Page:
I didn't write anything over the weekend. I don't know where it went!! It was a lovely weekend though and I managed to get the garden sorted out before autumn comes crashing in and strips the trees of their leaves. Despite the late summer weather it can't be long especially after we passed the Autumn Equinox last week. The dark nights will soon be drawing in. I also managed to get a little bit more work done on the "Blokezone" but not as much as I would have liked.
Another early start this morning as I had to go back to Tower Hill to finish shooting the video I started on Thursday last week. After arriving nearly 1 1/2 hours early last week I decided to set off a little later and thanks to an accident on the A2 I ended up being 15 minutes late - That's London traffic for you. I also managed to take this arty picture of tower Bridge using my camera phone
On the way to work this morning and during my journey back to my office I listened to two Grateful Dead albums. The two in question were two they recorded in 1970 Workingman's Dead and American Beauty. The albums are, I guess, in a style which would be called Americana now and quite unlike anything they had released up until that time. Gone was the electric acid dreched rock of their previous albums replaced by a stripped back simple country rock sound that would become a staple of bands like the Eagles and CSN&Y.
Two tracks stood out today - the first, harking back to my last post, reminded me of the style of the Kabir poem. Ripple could be seen as a quasi-religious song although it doesn't specify any religion. Whereas the Kabir poem says
the music from the strings that no one touches
with ripple you get
my tunes were played on the harp unstrung
I got to thinking about my unspecified religious leanings and how I could add the following to my list of life guidances.
Ripple in still water
When there is no pebble tossed
Nor wind to blow
Reach out your hand if your cup be empty
If your cup is full may it be again
Let it be known there is a fountain
That was not made by the hands of man
There is a road, no simple highway
Between the dawn and the dark of night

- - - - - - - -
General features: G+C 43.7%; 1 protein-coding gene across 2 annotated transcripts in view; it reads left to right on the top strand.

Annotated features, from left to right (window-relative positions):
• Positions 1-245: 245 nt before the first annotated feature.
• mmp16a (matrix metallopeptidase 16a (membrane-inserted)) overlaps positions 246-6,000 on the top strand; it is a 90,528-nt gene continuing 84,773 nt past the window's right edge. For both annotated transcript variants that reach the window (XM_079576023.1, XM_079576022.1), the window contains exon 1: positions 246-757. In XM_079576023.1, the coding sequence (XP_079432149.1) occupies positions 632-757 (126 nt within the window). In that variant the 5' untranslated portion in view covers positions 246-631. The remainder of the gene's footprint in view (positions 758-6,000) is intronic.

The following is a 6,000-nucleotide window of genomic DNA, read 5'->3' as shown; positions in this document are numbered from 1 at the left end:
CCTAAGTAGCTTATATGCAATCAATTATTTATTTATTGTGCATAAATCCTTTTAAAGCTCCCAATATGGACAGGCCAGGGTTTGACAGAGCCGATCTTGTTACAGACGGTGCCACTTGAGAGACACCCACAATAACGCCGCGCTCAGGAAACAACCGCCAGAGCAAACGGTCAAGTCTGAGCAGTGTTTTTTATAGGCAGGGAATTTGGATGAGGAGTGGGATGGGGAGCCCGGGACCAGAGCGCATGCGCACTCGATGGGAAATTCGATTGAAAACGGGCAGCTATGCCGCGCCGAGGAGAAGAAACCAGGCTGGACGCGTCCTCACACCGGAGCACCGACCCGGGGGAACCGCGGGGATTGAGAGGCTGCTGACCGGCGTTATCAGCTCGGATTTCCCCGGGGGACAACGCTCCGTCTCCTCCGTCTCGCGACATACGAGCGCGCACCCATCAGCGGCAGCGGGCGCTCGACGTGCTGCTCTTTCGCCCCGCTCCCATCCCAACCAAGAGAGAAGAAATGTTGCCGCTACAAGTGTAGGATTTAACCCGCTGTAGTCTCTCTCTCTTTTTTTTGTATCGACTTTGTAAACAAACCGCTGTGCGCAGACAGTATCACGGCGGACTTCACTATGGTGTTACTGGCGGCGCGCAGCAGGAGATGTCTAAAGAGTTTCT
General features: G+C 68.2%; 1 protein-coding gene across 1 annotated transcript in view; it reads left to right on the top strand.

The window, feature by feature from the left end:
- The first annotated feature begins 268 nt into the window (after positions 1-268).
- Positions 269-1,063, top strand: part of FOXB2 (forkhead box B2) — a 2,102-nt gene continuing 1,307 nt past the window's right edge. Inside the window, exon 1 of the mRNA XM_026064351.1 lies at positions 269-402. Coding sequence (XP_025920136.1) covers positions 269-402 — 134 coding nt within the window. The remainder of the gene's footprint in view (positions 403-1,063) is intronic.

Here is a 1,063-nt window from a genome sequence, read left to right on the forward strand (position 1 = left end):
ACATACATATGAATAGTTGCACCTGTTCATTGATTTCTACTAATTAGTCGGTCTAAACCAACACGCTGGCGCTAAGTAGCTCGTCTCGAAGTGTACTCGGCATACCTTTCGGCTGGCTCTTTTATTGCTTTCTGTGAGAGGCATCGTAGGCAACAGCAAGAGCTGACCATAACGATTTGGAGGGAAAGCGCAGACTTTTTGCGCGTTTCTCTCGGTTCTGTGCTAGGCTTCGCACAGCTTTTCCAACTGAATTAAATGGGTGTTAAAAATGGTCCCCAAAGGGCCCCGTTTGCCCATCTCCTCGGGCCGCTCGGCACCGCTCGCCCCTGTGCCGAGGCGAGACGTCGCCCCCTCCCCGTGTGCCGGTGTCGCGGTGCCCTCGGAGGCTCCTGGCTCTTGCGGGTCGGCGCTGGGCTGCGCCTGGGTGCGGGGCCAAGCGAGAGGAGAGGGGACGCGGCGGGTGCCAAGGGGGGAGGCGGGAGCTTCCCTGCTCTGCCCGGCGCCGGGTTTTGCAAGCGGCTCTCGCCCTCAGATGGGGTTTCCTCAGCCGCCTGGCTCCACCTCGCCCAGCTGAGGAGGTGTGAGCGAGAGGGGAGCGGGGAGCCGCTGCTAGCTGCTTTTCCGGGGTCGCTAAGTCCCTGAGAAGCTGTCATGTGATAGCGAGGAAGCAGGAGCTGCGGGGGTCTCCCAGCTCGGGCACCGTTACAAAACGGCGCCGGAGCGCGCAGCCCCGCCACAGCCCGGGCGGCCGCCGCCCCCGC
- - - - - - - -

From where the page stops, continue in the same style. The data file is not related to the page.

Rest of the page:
And if you go, no one may follow
That path is for your steps alone
The other song that struck me was Brokedown Palace which was the last song I heard a member of the Dead sing live. It's such a beautiful song that I want it played at my funeral
Fare you well, fare you well
I love you more than words can tell
Listen to the river sing sweet songs
To rock my soul
Over the weekend I found a site by someone called topofthestairs who said they ahd listened to Roy Harper for the first time and was looking for guidance. I suggested some songs but Roy had got into my head and so I listened to some of his songs on the way home tonight.
If I had to describe Roy Harper it would be as the Don Quixote of the English music scene, always tilting at the windmills of religion and politics with little more than a guitar and a few words. His lyrics are often like a conversation with someone who has taken too many drugs but he still finds a way to get his message across and touch your heart at the same time.
McGoohans Blues was one of the songs that I listened to, it's the first of his epics and durings it's course rails at everything from society to religion
And the bankers and tycoons and hoarders of money and art
Fill up with baubles and bibles and full of no heart
Who travel first class on a pleasure excursion to fame
Are the eyes that are guiding society's ludicrous aim.
And the village is making its Sunday collection in church
The church wobbles twixt hell and heaven's crumbling perch
Unnoticed the money box loudly endorses the shame
As the world that Christ fought is supported by using his name.
That last line gets to me eveytime and kind of sums up everything I feel about the Christian Church as we know it today. But don't worry I'm not going to get into that again (well not today anyway).
The song that was playing as I pulled up outside the Big Blue House was one that was quite apt given the Ashes victory and the end of the cricket season. When an Old Crickter Leaves the Crease is a marvelous celebration of an England that no longer exists (and may never have done of course). On this he is backed by the Grimethorpe Colliery Brass Band which adds to the timeless feel of the song.
There'll be one mad dog and his master, pushing for 4 with the spin
I can see it now, Sunday afternoon scoring for the local cricket side
Batsman: "Put the scoreboard right"
Me after checking: "It is right!"
Drinks and sandwiches at tea. A slower pace of life.
But did it really exist?